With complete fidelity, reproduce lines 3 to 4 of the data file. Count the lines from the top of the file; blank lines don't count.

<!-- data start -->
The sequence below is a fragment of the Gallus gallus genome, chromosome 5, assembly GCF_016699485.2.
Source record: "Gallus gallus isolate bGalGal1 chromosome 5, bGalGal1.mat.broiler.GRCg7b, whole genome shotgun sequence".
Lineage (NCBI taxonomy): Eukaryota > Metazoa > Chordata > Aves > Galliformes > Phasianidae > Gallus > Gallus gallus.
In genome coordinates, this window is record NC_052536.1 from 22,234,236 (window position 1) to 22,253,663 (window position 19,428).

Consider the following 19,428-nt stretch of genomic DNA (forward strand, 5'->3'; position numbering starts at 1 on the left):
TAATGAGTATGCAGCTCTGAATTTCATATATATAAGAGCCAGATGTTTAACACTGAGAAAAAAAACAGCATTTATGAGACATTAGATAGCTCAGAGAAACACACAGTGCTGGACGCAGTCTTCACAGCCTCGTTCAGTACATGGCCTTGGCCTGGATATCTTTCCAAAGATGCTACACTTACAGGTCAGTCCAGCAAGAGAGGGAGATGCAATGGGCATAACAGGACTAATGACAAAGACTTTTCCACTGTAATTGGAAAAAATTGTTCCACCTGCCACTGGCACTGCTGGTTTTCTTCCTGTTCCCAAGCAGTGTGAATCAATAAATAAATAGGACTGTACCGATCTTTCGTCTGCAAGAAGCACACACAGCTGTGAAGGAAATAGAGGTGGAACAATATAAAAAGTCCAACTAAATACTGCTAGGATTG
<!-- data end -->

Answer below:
Lineage (NCBI taxonomy): Eukaryota > Metazoa > Chordata > Aves > Galliformes > Phasianidae > Gallus > Gallus gallus.
In genome coordinates, this window is record NC_052536.1 from 22,234,236 (window position 1) to 22,253,663 (window position 19,428).